The Neapolitan Mastiff!

The Neapolitan Mastiff is one massive breed, with its muscular, boxy built, and large head. Its wrinkled face makes it look quite stern, and the folds on its face continue down to its chin to form a distinct dewlap. The top of its head is flat, and it has a huge nose, a level or scissors type bite, and ears that may be left the way it is or cropped short. It has a wide tail that is usually docked by a third of its actual length. Despite its burly appearance, this breed can move with considerable speed.

Some Quick Facts:

Life Expectancy:
8-10 years

Energy Level:

Living Conditions:
Sensitive to heat. Fine for apartments.


Exercise Needs:
Two 15 minute walks.

Breed Group:


24 to 30 inches

150-200 pounds

Standard Hair Colors:
Blue or black, either pure or brindled, and rarely in chocolate color. Can have white spots in the toes and the torso.

National breed club:
United States Neapolitan Mastiff Club

Neapolitan Mastiff Skills

This breed takes its name from the Neapolitan region of the southern part of Italy. It was once used as a war dog and fighting dog in violent displays at the Roman arena. These days, its strength and ability as a guard dog is very much appreciated by many. It is still quite a popular breed in Italy, where it has been used to assist in army and police work, as well as guard people and their belongings in estates, business establishments, and farms.

Neapolitan Mastiff Personality

Having been raised as a protector of its owners for a good part of its history, the Neapolitan Mastiff exhibits great devotion and allegiance to its people. It is an alert breed that is always wary of strangers. It needs a lot of early socialization to minimize the threat brought about by its size, and one might expect its discordant behavior toward other dogs, particularly the overbearing sorts. Dogs of this breed often behave positively towards children, although its immense size may be a risk to small kids.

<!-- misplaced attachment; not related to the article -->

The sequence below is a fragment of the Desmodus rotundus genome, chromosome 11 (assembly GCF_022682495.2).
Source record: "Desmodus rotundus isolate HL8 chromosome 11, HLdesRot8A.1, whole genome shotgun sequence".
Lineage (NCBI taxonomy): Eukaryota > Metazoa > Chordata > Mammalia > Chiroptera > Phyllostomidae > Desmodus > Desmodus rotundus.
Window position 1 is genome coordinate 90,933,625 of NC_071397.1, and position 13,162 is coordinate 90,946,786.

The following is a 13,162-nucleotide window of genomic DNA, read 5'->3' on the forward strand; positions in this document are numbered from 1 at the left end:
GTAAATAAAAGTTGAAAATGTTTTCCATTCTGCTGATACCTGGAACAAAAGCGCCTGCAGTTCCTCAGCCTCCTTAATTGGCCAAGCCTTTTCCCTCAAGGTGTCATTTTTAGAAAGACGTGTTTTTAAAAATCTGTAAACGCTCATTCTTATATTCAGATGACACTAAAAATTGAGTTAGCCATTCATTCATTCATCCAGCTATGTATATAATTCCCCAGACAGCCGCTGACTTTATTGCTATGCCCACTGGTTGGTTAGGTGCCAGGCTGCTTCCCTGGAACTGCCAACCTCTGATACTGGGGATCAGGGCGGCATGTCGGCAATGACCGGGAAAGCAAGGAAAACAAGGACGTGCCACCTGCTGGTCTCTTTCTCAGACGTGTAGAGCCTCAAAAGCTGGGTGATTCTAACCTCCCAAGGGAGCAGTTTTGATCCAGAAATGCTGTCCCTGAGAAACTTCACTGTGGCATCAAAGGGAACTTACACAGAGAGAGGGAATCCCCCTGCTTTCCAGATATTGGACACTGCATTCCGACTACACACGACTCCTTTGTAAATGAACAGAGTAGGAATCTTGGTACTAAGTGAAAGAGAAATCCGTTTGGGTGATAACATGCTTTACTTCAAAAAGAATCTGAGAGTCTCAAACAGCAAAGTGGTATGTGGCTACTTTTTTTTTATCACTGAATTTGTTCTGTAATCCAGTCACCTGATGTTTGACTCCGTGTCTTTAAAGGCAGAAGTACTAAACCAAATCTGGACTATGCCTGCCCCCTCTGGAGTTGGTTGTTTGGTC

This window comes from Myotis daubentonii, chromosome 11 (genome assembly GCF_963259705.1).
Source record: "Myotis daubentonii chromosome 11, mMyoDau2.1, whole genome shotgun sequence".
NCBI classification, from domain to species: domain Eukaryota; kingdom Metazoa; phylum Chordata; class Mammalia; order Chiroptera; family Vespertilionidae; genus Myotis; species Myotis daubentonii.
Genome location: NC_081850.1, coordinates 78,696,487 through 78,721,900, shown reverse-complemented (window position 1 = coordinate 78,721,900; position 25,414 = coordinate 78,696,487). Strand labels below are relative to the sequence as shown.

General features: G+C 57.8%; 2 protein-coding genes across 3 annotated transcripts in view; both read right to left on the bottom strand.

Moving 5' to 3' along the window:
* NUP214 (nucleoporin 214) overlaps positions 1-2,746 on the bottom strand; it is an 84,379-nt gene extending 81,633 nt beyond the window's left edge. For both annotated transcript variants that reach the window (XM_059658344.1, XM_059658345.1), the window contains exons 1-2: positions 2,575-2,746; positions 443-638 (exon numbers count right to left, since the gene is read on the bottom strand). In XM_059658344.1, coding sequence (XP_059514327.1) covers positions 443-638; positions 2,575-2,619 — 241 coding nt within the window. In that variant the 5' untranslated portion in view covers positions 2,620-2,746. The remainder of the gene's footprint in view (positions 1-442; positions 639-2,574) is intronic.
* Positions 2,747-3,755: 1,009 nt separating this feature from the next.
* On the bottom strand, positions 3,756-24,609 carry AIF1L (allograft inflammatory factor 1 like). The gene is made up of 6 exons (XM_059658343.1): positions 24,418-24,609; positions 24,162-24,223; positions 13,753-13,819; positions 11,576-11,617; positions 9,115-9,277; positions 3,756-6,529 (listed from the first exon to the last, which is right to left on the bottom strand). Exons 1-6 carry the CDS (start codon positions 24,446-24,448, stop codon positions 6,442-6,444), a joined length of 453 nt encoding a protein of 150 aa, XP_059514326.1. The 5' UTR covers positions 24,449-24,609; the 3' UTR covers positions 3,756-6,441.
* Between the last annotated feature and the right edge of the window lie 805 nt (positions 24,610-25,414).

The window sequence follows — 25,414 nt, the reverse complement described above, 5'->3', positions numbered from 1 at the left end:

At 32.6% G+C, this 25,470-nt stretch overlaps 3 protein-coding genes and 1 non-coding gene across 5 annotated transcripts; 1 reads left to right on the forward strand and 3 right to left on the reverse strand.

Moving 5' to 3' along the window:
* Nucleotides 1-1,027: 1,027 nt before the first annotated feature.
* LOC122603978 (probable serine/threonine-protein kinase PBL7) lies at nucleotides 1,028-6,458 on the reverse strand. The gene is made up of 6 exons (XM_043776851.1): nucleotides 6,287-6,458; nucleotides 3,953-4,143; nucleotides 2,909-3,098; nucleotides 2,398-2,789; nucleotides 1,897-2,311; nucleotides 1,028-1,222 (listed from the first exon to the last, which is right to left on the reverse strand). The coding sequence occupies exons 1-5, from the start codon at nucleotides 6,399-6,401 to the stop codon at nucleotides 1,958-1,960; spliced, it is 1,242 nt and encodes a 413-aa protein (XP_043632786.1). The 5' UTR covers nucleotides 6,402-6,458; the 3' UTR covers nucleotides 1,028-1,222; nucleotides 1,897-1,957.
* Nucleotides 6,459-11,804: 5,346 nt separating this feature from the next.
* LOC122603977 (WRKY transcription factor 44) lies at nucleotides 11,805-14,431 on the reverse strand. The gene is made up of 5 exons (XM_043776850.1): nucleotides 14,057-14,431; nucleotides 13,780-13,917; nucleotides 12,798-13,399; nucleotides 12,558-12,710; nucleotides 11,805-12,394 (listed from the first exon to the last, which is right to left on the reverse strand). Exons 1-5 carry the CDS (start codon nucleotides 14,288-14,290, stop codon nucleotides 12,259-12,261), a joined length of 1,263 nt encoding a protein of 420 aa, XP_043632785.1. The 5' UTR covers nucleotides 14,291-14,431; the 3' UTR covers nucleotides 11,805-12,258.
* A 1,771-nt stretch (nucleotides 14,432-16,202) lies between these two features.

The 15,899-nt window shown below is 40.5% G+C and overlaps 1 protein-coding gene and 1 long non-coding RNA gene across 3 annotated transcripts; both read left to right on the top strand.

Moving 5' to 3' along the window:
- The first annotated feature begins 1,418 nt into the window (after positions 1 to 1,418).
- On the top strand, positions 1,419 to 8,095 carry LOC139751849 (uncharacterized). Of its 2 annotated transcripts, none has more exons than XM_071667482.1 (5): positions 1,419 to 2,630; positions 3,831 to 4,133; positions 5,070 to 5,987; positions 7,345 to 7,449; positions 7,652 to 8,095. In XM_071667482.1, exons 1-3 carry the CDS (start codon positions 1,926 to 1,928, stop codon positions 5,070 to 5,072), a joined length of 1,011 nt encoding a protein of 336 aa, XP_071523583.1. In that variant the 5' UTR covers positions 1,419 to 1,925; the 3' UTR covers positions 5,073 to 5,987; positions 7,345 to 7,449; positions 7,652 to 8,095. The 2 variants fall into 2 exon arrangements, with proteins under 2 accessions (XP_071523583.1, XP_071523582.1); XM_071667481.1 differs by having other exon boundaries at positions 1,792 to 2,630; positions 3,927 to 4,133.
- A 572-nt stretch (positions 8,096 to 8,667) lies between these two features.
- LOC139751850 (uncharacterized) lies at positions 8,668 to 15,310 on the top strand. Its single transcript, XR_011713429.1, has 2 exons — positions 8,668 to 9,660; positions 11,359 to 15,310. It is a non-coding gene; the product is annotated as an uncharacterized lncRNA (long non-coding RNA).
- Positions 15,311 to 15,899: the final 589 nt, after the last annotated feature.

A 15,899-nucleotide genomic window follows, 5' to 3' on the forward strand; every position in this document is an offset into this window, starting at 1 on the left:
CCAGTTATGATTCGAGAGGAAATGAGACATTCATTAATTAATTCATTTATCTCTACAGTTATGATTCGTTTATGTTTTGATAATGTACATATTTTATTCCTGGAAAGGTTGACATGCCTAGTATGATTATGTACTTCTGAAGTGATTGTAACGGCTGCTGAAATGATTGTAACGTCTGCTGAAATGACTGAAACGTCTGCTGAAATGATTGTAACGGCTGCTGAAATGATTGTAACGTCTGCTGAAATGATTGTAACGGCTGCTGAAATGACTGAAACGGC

Exercise Needs

The full-grown Neapolitan Mastiff’s exercise needs are to be fulfilled with a good amount of exercise that is equivalent to a long walk taken twice every day. A young Neapolitan Mastiff, however, must not be left to have excessive play and running around. Exhaustion in the growing phase may have a delimiting effect to the development of its muscles and bones.

Living Conditions

Given a good amount of exercise, the Neapolitan Mastiff can do well in an apartment setting. Access to a small, enclosed outdoor area will suffice, as this breed tends to be somewhat inactive inside the home. Where it sleeps should be a soft, dry area. This dog must be given fresh water and kept in the shade in warm conditions. During the cold season, a well-built shelter with ample beddings is adequate for keeping it comfortable.

Grooming Requirements

Its short coat requires minimal care, as it sheds moderately. Falling, dead strands should be taken out using a rubber brush.

Health Issues

During the first one and a half years, some dogs of this breed may experience pains due to a condition called pano-ostiosis, which often just fades away eventually. Other possible concerns include cherry eye, hip and elbow dysplasia, and cardiomyopathy.

If you liked this dog… might also like the Airedale terrier, which is just as friendly with children but possesses less physical danger for its size.

Neapolitan Mastiff


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